‘Platform’ is a new place for guest authors to discuss important ideas. To launch ‘Platform’, Simon Chapman, a regular commentator on conservativehome’s leadership blog, has written this short essay on ‘Rights, Freedoms, Entitlements and Obligations’:
One consequence of the Human Rights Act is that a great deal of public debate is now conducted by reference to “rights”. All too often the last resort of somebody on shaky ground is to assert that he is claiming “a basic human right”, as if that is somehow unanswerable.
Conservatives are generally alert to this. But we have not yet found an effective way of countering rights-based arguments. Our two main tactics – a simple denial that such a right exists, or a call for the repeal of the Human Rights Act – can lead us into confusion.
A good recent illustration of the latter came in an otherwise compelling article by Lord Tebbit in the Telegraph:
“At the heart of Conservatism is the belief that, since man is born free, laws can only make him less so. "Human rights" legislation, for example, can only impose obligations.”
This contains both an example of error, and the kernel of the solution.
First the error. It is simply wrong to say that Human Rights legislation can only impose obligations on people. For example, Articles 9 and 10 of the convention recognise freedom of thought, conscience, religion and expression. No obligations imposed on anybody else there.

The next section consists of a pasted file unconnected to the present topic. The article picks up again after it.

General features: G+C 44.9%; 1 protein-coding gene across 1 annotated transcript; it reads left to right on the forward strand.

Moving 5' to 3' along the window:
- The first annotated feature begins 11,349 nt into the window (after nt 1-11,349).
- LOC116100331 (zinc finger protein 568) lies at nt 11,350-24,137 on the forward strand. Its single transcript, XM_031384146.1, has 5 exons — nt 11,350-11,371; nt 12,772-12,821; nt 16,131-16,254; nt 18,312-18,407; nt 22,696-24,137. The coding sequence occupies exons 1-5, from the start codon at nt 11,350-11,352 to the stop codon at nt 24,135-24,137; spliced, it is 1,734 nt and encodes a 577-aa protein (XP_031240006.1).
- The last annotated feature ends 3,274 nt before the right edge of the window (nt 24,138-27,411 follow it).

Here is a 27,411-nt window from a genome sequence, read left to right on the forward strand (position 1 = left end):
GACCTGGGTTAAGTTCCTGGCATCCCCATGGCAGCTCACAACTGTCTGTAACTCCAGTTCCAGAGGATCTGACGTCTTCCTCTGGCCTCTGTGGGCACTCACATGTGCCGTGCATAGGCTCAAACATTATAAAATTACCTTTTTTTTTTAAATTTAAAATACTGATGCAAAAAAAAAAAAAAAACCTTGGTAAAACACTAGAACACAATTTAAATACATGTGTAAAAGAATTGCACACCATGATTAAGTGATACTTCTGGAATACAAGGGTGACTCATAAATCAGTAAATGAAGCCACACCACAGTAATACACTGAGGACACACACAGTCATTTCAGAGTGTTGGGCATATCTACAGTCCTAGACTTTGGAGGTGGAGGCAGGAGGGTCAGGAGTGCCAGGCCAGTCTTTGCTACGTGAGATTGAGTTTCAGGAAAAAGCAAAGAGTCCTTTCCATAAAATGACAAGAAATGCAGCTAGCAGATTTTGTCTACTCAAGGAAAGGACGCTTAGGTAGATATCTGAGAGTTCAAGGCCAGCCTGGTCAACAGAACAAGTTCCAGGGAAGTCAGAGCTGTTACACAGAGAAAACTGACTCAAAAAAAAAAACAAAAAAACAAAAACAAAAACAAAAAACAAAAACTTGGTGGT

However, it is also undeniably true that some “rights” do impose an obligation. A “right” to education imposes an obligation on somebody else to do the educating.
The key to it is that there are two sorts of “rights”: those that impose an obligation on somebody else to provide, and those that do not. They are significantly different, and yet we use the same word to describe them. Herein lies much confusion. So we need a clearer language.
All “rights” fall into one of two mutually exclusive groups: “freedoms” and “entitlements”. A freedom imposes no obligation on anybody else. Freedom of speech, conscience and association can all be exercised without requiring anybody else to do anything at all. In contrast, entitlements always impose an obligation on somebody else to provide them.
Understanding this helps us separate “rights” debates into arguments about freedoms, and arguments about entitlements and obligations. This is more familiar ground for conservatives.
Two points need to be emphasised here. The first is that whilst freedoms need nobody to provide them, they often need people to protect them, because other people seek to take them away. They do not come without a cost. The second is that not all entitlements are automatically bad. Some are very important – and are the flip-side to our freedoms. Two examples of this are the right to vote and the right to a fair trial. Both are examples of entitlement “rights”. Laws to establish these entitlements are essential to bolster our freedoms, even though they impose obligations.
This is not purely a matter of semantics. Dividing “rights” in this way enables us to analyse arguments more clearly. When assessing an entitlement, we can weigh the benefit claimed against the obligation imposed on others to provide it. We should also be alert when an attempt is made to distort a freedom into an entitlement. Freedom of speech or freedom of expression should not give rise to an entitlement to pornography whilst in prison.